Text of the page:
January 28 – February 1, 1864
Thomas L. Rosser, said Confederate cavalry Gen. Jeb Stuart when recommending him for promotion to brigadier general, was “an admirable outpost commander, vigilant, active and accurate in conclusions about enemy’s designs, in battle a bold and dashing leader, on the march and in bivouac a rigid disciplinarian, but at the same time exacting the confidence of his entire command.” Gen. Jubal A. Early commanding in the Shenandoah Valley, shared Stuart’s estimation of the young cavalry officer.
In January 1864 Early sent Rosser on a foraging and cattle-stealing raid into West Virginia, deep behind Union lines. Besides Rosser’s Laurel Brigade, an infantry brigade, and a battery of artillery, Old Jube himself decided to accompany the expedition.
With the Laurel Brigade leading the way, they left camp at New Market on January 28, 1864, and arrived in Moorefield, W. Va., the next day to find that a Union wagon train had recently passed through the town and was going south toward Petersburg., W. Va. Rosser and his men set out after the wagon train early on January 30 and found it in the town of Medley, protected by four Union infantry regiments. Though outnumbered, Rosser decided to attack. While Col. Elijah V. White’s 35th Virginia Cavalry Battalion of “Comanches” delivered a smashing frontal assault, Rosser’s other regiments attacked the flanks, and the Union force quickly gave way and fled in disorder, leaving the wagon train full of supplies to the Rebel horsemen. Joined by the infantry, the Rebels went to Petersburg, where they found more Union supplies and ammunition to confiscate. They then roamed the countryside, collecting cattle and sheep for the Confederate commissary.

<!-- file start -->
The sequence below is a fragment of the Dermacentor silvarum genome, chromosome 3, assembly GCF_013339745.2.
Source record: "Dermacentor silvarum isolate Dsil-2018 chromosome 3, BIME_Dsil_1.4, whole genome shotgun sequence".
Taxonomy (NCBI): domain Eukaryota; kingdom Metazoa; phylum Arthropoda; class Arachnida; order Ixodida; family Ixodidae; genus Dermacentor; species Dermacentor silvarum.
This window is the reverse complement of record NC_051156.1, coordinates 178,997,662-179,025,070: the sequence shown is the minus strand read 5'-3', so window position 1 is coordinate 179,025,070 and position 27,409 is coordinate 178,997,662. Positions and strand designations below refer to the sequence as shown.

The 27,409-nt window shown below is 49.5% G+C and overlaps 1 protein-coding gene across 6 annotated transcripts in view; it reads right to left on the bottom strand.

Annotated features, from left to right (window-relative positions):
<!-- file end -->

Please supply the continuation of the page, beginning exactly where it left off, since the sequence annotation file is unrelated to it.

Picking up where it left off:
By February 1, the Union government had reinforcements in the are, but they were too late. Rosser’s band was off to the east, well on their way back to the Shenandoah Valley with 95 Union wagons full of supplies, 1,200 cattle, 500 sheep, and 80 prisoners.
Fascinating Fact: Jubilant over their successful raid, all of the members of the Laurel Brigade re-enlisted shortly after they returned to Virginia.